Guest writer: Samuel Tell
I am a demonstrator. I’ve been to demonstrations in Hebron (where I almost took a tear-gas grenade to the head), Nabi Saleh, Bil’in, etc. Tonight was the first time I felt truly afraid at a demonstration. And it was in Haifa.
Here is an advertisement from the Haaretz Peace Conference, extolling Haifa as a ‘City of Tolerance,’ where Jews and Arabs get along in harmony, an ‘island of sanity in the Middle East:’
This was Haifa last night:
Last night, people broadly aligned with the Hadash political party organized a demonstration in Haifa, titled ‘Stop the killing of children and civilians. Progress towards a just peace.’ As a supporter of Civil Rights and as an opponent of pointless violence I went out into the streets of my own neighborhood in Haifa today to ask that the soldiers (some of whom are my close friends) be brought home immediately. On the way to the demonstration I had a plastic chair thrown at my head. I shrugged it off—surely once I got to the demonstration spot the police would protect me.
When I got to the place that the demonstration was called for, I saw hundreds of people waving giant Israeli flags and chanting, in the usual happy tunes, lyrics about Mohammed being a son of a whore from Gaza who works in construction, as well as wishing Arabs a speedy exit from this temporal realm.
I crossed the street to the other side, where I spoke to a cop in plainclothes. “Where are the people who are against violence?” I asked. “There,” he replied, pointing at the crowd.
“But they are chanting ‘Death to Arabs,’” I said, “that sounds like violence to me.”
“I’m alright with that,” he replied.
I stood a few meters away from the cop and raised my sign. I asked multiple police officers to please stand next to me for protection. Finally one came over, but only to forcefully eject me. Seeing that there was no point in resisting, I began walking back towards Carmel Center. On the way, and in clear view of the police, I was suddenly punched in the back of the head and then, as I bent over, was kneed in the face. Luckily my hands were in front of my face and absorbed most of the blow and luckily my attackers decided to run off. The only person who came to my assistance was a woman who started to cry as she asked me if I was OK. “I can’t believe this is happening in Haifa!” she sobbed. “When did we become like Jerusalem?”
I had lost faith in the ability of the police to do anything at this point, so I made my way to the new gathering point of the demonstration, and proceeded to watch our group be hemmed in by the police. And then receive flying projectiles (mostly ice-filled bottles and rocks) from across the street. The police made no attempt to find the people throwing these items at us. Despite ours being a noticeably smaller demonstration, there were many more police monitoring our side. We were supposed to walk to Horev Center (we received a permit from the Supreme Court) but the police canceled the march in the name of ‘public safety.’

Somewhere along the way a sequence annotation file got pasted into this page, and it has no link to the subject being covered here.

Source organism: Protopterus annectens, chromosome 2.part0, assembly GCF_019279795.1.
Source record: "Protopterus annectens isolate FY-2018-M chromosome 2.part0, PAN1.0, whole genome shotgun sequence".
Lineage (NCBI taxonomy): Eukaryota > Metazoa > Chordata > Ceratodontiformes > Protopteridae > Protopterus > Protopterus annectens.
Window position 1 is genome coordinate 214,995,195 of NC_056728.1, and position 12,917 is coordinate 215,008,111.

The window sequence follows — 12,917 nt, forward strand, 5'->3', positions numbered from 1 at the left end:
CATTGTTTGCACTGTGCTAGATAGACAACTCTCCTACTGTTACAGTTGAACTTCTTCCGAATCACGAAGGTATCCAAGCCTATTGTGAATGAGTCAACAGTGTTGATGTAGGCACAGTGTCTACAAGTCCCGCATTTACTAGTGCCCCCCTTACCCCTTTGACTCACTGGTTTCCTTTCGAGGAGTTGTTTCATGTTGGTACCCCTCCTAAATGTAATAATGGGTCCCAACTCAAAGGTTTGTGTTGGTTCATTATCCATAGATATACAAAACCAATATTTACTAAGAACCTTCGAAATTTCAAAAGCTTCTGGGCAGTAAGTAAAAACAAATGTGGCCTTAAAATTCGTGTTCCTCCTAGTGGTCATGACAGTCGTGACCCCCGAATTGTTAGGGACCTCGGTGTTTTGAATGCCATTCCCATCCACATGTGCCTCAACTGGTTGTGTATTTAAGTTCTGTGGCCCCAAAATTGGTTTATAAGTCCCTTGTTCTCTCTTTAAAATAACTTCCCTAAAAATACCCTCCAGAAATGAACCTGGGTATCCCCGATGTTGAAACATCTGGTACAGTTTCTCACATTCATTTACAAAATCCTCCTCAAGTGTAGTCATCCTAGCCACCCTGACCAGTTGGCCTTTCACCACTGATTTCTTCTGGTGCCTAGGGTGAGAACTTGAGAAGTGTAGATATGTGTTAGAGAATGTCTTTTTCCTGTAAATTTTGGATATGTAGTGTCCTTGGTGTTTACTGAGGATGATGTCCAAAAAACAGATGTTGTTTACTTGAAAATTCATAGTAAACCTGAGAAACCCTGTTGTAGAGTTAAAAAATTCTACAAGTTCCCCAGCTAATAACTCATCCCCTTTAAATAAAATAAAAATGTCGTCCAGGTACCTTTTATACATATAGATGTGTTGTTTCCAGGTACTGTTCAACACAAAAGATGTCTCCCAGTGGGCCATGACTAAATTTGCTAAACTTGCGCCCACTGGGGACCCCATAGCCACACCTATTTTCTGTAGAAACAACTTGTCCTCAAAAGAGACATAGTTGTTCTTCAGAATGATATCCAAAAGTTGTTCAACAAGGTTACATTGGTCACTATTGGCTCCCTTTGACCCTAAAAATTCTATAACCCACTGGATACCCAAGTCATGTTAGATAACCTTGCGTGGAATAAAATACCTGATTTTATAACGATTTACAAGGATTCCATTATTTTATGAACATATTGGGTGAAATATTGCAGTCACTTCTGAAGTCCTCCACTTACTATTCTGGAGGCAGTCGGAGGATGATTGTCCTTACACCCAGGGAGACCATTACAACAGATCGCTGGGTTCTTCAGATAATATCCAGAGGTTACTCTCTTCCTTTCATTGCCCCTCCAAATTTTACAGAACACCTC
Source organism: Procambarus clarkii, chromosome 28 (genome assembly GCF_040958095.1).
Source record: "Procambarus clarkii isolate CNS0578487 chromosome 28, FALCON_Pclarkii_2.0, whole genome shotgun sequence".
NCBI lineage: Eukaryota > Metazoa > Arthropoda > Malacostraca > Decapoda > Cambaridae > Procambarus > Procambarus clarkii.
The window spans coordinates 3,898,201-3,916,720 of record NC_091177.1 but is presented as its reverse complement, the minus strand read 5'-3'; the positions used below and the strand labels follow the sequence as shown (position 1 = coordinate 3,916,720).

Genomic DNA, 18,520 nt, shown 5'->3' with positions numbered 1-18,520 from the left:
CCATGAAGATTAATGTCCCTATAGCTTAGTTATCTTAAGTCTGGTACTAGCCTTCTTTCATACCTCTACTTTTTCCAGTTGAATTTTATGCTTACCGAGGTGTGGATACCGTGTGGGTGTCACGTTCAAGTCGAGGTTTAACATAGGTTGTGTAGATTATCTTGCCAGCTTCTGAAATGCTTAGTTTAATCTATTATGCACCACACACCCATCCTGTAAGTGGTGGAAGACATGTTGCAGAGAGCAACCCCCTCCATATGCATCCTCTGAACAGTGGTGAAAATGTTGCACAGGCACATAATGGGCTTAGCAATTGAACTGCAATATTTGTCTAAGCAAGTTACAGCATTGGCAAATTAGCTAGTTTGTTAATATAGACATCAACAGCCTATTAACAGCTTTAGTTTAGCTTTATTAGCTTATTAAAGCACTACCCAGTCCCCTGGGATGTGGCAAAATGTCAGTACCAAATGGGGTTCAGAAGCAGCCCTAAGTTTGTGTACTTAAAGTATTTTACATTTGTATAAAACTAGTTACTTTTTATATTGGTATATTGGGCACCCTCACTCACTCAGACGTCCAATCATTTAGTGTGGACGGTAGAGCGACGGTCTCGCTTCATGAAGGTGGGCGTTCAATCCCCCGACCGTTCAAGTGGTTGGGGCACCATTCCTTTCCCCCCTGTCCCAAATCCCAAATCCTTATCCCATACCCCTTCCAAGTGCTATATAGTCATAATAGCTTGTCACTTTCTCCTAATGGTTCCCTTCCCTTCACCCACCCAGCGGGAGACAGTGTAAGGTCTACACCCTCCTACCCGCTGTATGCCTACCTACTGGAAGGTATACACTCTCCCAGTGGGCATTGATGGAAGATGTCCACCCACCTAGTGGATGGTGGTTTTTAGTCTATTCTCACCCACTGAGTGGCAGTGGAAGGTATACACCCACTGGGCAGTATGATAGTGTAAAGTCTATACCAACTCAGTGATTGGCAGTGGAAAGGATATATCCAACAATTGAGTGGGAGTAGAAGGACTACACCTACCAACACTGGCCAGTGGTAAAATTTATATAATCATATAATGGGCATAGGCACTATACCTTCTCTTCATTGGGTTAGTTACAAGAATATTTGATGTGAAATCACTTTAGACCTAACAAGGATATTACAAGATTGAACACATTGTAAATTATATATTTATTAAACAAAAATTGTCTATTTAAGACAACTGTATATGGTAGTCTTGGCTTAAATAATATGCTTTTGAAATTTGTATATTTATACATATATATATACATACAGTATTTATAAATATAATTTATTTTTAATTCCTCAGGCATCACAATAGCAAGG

At precisely 11 pm, the police closed ranks on us and herded us into the neighborhood where the bus was waiting to take people back to Tel Aviv and Jerusalem. Of course, the fascists followed us inside, and now we were trapped. I heard that there were fascists waiting on every corner in Carmel Center and the police decided only to surround us. As I looked for a few people to form a walking group for protection, I saw the same plainclothes cop from before. As I passed next to him, I quietly said, “You are dangerous to national security.” If looks could kill…
Eventually, I found a few people and we crawled over walls and through bushes, and eventually made it back to my apartment. We could hear a helicopter circling overhead (why? To better document the police’s ineffectiveness?) and roving gangs chanting in the street, attacking one of the buses that brought left-wing demonstrators from outside Haifa.
I later learned that the police used a water cannon and police horses on some of the right-wingers who were preventing people from leaving, but to no avail. There were just too many of them. The police ended up commandeering a public bus to take 80 activists to the Hof HaCarmel parking lot near the beach, where they transferred to a bus organized by the activists. Right-wingers were waiting for them at the beach and threw stones at that bus as well, breaking two windows.
It was reported that eight left-wingers were arrested; all were released unconditionally at 4:30 am. About a dozen were wounded either from projectiles or beating; a broken nose and a broken shoulder were among the most serious injuries. It is still unclear how many right-wingers were arrested.
Last night, the police did very little last night to protect the anti-violence demonstrators, many of whom were Palestinian.
Last night, it felt for a moment that there was nowhere to hide from the fascist mobs, as, ultimately, there is nowhere to hide from the Occupation.